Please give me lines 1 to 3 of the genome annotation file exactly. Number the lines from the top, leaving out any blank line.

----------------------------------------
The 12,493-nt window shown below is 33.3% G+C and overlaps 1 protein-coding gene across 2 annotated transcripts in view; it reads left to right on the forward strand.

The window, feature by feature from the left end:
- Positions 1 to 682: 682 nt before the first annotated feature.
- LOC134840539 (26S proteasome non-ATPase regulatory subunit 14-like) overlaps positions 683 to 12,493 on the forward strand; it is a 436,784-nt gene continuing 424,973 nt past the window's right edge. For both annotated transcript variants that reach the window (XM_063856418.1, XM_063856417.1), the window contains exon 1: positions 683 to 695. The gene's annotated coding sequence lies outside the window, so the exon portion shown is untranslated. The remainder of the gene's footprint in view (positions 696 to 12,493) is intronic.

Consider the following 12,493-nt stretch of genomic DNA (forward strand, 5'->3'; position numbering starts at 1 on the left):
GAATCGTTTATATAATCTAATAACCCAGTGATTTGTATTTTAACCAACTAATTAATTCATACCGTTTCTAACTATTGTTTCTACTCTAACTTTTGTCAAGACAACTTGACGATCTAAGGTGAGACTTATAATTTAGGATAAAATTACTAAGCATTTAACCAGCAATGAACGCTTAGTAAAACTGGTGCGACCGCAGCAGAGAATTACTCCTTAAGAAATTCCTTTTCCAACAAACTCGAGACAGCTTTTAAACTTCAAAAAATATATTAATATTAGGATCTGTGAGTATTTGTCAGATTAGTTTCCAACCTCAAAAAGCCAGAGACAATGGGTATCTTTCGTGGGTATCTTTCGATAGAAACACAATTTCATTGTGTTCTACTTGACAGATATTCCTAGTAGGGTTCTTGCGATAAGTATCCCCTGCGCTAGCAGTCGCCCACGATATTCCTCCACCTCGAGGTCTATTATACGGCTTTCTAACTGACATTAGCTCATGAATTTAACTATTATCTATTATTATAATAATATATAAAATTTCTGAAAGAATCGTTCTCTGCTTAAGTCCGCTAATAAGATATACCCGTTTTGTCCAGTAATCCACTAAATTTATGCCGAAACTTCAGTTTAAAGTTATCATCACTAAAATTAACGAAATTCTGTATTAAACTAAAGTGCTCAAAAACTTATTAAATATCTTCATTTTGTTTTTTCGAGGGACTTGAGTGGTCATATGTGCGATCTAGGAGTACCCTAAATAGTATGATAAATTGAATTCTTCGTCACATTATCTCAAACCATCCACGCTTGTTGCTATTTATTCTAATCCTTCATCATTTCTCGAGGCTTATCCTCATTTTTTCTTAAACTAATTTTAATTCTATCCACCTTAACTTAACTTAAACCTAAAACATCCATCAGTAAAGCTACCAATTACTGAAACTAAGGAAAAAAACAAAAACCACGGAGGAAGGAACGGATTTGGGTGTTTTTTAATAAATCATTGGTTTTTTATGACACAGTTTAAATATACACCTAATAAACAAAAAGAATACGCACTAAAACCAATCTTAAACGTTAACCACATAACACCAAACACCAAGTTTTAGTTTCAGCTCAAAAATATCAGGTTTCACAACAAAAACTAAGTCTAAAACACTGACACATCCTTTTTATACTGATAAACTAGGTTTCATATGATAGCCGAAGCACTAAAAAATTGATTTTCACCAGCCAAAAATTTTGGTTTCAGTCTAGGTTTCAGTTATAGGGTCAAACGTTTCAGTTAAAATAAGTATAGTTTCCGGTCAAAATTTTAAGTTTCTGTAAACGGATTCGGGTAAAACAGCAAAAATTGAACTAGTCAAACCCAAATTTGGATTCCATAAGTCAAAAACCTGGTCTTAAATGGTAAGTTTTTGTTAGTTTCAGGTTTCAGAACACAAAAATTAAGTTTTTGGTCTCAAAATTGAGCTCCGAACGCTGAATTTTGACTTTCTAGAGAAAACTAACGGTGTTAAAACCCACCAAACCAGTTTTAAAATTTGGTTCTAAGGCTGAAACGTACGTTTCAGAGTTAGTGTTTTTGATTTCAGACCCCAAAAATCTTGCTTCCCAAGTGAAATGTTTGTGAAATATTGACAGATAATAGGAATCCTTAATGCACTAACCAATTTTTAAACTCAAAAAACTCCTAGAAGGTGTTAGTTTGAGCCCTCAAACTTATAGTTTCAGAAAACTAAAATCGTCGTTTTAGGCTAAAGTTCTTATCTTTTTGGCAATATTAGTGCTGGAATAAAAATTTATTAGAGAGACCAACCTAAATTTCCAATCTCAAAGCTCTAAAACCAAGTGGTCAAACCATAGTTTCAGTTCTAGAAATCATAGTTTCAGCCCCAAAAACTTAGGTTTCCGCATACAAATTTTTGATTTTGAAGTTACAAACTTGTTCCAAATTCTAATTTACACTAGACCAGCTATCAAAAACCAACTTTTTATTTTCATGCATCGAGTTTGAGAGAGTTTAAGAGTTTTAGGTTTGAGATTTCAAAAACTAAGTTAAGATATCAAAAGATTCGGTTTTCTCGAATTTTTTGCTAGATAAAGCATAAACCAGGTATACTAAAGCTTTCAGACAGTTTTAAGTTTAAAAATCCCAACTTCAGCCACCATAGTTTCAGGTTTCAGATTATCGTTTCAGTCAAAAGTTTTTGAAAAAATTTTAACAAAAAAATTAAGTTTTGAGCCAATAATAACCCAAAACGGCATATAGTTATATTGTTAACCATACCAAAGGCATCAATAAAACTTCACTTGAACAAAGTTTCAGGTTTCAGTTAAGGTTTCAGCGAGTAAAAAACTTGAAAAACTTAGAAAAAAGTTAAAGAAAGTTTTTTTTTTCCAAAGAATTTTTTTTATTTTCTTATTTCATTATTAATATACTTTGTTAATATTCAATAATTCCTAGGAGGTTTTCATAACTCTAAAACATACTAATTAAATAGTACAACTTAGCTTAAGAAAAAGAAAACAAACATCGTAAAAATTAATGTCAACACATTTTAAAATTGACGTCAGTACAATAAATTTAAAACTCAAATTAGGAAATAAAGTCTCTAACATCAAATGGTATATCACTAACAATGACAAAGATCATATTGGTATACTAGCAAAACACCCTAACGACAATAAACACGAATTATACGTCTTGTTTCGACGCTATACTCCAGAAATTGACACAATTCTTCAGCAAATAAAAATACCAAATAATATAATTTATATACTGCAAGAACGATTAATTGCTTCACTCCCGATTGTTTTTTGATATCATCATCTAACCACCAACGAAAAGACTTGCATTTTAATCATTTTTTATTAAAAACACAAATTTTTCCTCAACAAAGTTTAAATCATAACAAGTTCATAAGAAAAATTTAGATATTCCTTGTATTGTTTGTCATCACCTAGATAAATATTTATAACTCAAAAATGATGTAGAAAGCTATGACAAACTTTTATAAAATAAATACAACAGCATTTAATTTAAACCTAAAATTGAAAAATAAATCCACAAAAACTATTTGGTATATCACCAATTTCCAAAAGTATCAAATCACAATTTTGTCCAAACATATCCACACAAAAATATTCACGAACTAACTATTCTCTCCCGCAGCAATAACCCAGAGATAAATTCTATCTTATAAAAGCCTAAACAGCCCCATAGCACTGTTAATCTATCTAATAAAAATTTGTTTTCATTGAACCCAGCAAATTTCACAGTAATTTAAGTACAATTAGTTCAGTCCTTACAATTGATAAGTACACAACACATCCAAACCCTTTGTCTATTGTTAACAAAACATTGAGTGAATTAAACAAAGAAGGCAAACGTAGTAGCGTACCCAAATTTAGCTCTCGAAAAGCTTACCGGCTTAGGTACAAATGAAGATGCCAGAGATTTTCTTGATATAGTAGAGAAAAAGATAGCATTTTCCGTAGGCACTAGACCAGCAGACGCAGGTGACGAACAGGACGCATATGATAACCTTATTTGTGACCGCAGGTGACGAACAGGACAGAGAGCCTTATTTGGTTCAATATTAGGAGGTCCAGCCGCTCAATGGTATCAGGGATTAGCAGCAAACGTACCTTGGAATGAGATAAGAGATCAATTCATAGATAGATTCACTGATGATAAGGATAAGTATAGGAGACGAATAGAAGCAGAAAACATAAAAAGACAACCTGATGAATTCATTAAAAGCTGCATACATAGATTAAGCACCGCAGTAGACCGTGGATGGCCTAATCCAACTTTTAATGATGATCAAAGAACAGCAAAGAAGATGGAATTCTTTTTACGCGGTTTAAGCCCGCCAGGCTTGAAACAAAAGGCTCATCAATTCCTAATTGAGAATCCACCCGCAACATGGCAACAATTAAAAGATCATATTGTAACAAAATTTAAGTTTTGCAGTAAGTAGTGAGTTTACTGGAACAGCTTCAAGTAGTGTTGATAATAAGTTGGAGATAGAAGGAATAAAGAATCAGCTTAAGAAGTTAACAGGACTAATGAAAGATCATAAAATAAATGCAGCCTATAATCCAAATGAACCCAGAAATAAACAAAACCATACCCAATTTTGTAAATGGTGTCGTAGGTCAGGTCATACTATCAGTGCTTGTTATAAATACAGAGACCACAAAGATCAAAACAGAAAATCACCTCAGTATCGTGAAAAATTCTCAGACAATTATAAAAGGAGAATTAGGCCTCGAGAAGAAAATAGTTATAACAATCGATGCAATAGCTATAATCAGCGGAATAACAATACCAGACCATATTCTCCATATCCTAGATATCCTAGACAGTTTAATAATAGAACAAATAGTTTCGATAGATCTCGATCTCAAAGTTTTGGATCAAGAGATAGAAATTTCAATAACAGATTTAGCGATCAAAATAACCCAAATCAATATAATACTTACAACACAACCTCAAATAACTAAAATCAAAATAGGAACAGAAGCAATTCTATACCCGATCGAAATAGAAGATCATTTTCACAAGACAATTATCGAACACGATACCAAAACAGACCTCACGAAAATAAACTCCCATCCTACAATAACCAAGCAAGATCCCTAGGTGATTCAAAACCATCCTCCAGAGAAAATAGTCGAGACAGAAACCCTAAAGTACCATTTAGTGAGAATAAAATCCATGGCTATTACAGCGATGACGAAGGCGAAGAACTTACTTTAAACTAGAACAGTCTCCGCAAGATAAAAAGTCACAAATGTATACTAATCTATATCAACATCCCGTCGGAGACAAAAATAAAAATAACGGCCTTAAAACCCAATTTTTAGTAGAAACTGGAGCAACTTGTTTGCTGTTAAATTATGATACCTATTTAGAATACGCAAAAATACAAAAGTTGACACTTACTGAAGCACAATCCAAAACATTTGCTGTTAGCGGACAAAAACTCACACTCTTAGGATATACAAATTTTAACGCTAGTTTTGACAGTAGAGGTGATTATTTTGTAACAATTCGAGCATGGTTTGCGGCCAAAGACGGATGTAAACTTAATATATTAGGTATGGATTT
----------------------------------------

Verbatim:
The 12,493-nt window shown below is 33.3% G+C and overlaps 1 protein-coding gene across 2 annotated transcripts in view; it reads left to right on the forward strand.

The window, feature by feature from the left end:
- Positions 1 to 682: 682 nt before the first annotated feature.